Cross-Strait Victories are Won in Peoples' Hearts and Minds, not in Gambia
United Daily News editorial (Taipei, Taiwan, Republic of China)
November 19, 2013
Summary: Taipei has two urgent priorities. One. The DPP must swiftly reaffirm the Constitution of the Republic of China. It must not enable Beijing to cite Taiwan independence as a pretext to seek other forms of victory. Two. The public on Taiwan must have confidence and ambition. It must compete with the Mainland under a big roof concept of China. It must seek a win/win scenario and mutual prosperity.
Full text below:
At GMT+15, the Republic of Gambia severed diplomatic relations with the Republic of China. Several hours later, Beijing's Foreign Ministry issued a statement saying, "We too have received word from foreign media sources. Prior to this, the [Mainland] China side had no contact with the Gambian side." Slightly later, Beijing's Taiwan Affairs Office stressed that "On the Taiwan side (i.e., the Green Camp) a number of statements have been made on this matter. We must prevent people with ulterior motives from using this to undermine cross-Strait relations."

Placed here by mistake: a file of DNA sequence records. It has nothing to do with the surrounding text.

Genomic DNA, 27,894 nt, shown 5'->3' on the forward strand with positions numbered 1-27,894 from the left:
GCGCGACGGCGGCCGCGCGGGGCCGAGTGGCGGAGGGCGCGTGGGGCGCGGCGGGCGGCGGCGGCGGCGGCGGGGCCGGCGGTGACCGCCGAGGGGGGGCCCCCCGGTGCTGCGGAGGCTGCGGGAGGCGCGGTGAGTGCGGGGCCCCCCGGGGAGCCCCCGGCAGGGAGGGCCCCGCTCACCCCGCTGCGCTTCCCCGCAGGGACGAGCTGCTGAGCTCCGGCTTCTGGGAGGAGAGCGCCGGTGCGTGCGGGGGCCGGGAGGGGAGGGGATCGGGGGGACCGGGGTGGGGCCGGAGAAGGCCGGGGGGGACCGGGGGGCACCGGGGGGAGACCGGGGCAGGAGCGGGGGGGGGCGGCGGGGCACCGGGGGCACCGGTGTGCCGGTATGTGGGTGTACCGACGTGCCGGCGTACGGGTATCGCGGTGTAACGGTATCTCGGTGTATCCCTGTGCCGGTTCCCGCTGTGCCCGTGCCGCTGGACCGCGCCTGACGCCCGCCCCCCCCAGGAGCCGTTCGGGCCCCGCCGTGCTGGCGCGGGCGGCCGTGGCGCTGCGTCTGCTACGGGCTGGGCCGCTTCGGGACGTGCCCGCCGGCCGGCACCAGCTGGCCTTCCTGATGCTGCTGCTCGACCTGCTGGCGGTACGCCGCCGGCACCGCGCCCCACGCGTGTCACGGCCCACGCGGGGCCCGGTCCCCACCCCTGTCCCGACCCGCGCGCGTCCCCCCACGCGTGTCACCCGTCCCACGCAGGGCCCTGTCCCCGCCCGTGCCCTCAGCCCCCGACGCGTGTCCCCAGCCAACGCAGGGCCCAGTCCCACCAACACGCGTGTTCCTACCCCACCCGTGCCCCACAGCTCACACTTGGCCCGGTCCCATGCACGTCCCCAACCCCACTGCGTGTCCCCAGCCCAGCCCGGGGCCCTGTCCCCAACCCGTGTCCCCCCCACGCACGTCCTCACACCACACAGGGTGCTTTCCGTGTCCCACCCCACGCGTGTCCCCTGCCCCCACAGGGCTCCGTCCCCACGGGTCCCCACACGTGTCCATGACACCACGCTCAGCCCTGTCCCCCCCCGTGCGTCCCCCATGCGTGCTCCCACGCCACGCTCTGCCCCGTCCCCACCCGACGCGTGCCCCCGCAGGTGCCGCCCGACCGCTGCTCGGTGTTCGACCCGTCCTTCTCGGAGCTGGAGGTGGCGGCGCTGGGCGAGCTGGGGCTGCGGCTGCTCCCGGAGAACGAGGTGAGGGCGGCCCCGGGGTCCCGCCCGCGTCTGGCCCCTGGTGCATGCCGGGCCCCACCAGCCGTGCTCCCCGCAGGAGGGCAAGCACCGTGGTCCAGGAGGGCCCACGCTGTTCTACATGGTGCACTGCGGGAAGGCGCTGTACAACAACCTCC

Had this happened before 2008, the reason surely would have been "CCP sabotage." When the Republic of Gambia announced the severing of diplomatic relations with Taipei, it would have simultaneously announced the establishment of diplomatic relations with Beijing. Beijing would have viewed the event as another victory in the two sides' ongoing diplomatic tussle.